Holly: Sure, they do. I mean, we obviously have over 4,000 physical locations across the country. And those are also foundational for our clients to walk in and get the advice and guidance that they need when they need it. So the foot traffic into our financial center as we're now coming out of the pandemic has certainly increased.

And for us, it will always be a dual strategy, both technology and people, to deliver to our clients what they need when they need it and with what channel they want to interact because you're right. Some clients do prefer the in-person experience over digital, or a combination of the two, which is probably the model that we see the most.

Rich: And I imagine that the personalization strategies would be different for each kind of customer. Would that be correct?

Holly: Absolutely. So whether you're a customer in our wealth management business, or you're a customer in our consumer business, we create the experience based on what you do with us. And that all part of delivering the personal experience, you know, whether you have a mortgage with us, deposit account, a checking account, an auto loan or a card. It will all be teed up to you in a way that's custom based on what you do with us.

Dom: Yeah, that personalization conversation is so fascinating, because you know, Holly, as a reporter for CMSWire, I'm working on a story that talks about intent-based personalization vs. rules-based. And I think we started as digital marketers and CX pros with the rules-based, you know, if they click on this, show them this website, if they click on that, show them this. So real basic rules-based personalization, but sounds like with Erica, and AI, kind of taking it to the next level, and really do in that true like, one-on-one personalization. So do you see, it's still a mix of that in the BoA system, like a mix of rules-based vs. intent-based personalization strategies?

Holly: Yeah. But I think it is definitely more of an intent-based strategy for us. Really looking at the client's whole picture that end-to-end view of the client, and then delivering to the client, what we think they need vs. just, you know, a rules-based on page that they may have gone to, or, you know, a specific pattern of clicks. So intent-based is definitely a much more custom approach. And that's really what we're trying to do with Erica. And Erica is continuing to get more and more sophisticated the more experience that that AI engine has. So it will just continue to get better and better at predicting what clients need and what they want to see. Absolutely.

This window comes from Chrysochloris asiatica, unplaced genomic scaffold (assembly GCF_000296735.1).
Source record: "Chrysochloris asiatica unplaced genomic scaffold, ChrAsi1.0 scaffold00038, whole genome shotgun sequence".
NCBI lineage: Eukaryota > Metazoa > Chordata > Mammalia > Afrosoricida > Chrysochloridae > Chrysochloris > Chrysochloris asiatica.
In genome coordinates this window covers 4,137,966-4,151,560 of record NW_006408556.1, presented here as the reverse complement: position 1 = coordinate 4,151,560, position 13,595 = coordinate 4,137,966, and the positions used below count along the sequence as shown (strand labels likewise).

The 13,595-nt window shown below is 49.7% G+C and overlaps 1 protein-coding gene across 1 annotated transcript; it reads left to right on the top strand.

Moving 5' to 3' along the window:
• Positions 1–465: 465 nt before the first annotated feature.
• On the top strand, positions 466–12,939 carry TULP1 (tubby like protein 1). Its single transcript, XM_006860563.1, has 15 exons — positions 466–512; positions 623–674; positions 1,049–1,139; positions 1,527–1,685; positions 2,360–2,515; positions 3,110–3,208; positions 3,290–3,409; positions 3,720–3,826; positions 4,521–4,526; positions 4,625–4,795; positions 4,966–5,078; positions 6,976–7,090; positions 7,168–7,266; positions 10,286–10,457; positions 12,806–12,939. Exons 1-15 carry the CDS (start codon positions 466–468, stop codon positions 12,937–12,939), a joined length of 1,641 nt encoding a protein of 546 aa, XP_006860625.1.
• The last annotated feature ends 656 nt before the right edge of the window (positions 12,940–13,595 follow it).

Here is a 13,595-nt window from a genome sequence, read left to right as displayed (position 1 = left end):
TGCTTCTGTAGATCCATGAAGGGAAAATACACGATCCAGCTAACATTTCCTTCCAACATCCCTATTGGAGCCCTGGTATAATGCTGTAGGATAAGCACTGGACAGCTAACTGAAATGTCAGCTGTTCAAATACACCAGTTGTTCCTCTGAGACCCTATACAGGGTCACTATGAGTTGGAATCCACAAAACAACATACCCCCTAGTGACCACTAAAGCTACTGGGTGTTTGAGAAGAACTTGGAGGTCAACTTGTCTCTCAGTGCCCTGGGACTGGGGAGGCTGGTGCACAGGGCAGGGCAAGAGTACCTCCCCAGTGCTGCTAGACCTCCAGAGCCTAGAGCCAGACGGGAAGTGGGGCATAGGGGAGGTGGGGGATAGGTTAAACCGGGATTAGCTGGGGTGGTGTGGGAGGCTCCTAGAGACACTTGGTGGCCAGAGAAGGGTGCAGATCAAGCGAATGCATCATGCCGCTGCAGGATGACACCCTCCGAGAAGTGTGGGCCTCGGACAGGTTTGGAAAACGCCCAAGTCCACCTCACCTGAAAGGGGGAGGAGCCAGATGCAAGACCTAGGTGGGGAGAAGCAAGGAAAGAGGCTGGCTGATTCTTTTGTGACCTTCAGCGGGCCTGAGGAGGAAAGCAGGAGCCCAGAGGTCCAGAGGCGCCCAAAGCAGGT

Dom: Absolutely. Hey, let's move on to some of those next-step pillars. You know, for Bank of America, you told us about investing in digital, and that's obviously a huge one. And another stat you shared with us Holly, was about 70% of customers are using digital, it's a huge penetration, you know, where's the focus lately for you in digital?

Tell us how that's evolved, really, since the start of the pandemic. Did you kind of learn in the last 20 months like, hey, you know what, we're better at this than we thought.

Holly: Sure. Yeah. I mean, we knew digital was a big investment for us, even pre-pandemic. So that was not new. The pandemic gave us certainly an acceleration for many clients in that space. So we continue to invest in Erica, we think that's going to be foundational to what we do.

Last year, we introduced life plan, which is a tool to help clients set and track short- and long-term financial goals. And we have about 5 million clients who are engaged with that tool, the life plan tool.

And then you know, we're constantly tuning our mobile app and online to make that experience easier for clients. So making it easier for clients to get answers to their questions. So we're constantly going through both of those platforms, to just make it as easy as we can for clients from an experience perspective, not sending them searching for something.

Erica really is our help button in the mobile app, you can ask Erica anything, whether you speak it or you text it. And Erica can lead you into that section of the mobile app where the information is retained based on your questions.